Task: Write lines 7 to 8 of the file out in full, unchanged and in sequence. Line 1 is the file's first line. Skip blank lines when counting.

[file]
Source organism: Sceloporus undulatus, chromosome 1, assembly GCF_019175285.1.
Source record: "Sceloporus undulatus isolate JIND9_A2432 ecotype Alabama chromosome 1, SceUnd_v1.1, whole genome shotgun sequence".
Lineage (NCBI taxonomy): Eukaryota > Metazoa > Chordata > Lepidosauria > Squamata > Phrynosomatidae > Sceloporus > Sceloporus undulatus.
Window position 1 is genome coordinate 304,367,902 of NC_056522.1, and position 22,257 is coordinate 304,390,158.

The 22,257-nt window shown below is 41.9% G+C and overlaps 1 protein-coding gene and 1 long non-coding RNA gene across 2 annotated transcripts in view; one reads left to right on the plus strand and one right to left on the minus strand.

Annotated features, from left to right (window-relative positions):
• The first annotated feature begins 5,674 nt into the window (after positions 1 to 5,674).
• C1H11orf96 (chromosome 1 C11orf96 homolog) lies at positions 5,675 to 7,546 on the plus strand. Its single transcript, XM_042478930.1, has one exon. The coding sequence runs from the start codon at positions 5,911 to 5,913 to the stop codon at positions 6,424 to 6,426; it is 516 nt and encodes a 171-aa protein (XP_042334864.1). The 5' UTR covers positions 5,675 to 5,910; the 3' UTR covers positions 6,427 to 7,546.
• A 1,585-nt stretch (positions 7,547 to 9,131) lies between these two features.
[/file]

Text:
• The first annotated feature begins 5,674 nt into the window (after positions 1 to 5,674).
• C1H11orf96 (chromosome 1 C11orf96 homolog) lies at positions 5,675 to 7,546 on the plus strand. Its single transcript, XM_042478930.1, has one exon. The coding sequence runs from the start codon at positions 5,911 to 5,913 to the stop codon at positions 6,424 to 6,426; it is 516 nt and encodes a 171-aa protein (XP_042334864.1). The 5' UTR covers positions 5,675 to 5,910; the 3' UTR covers positions 6,427 to 7,546.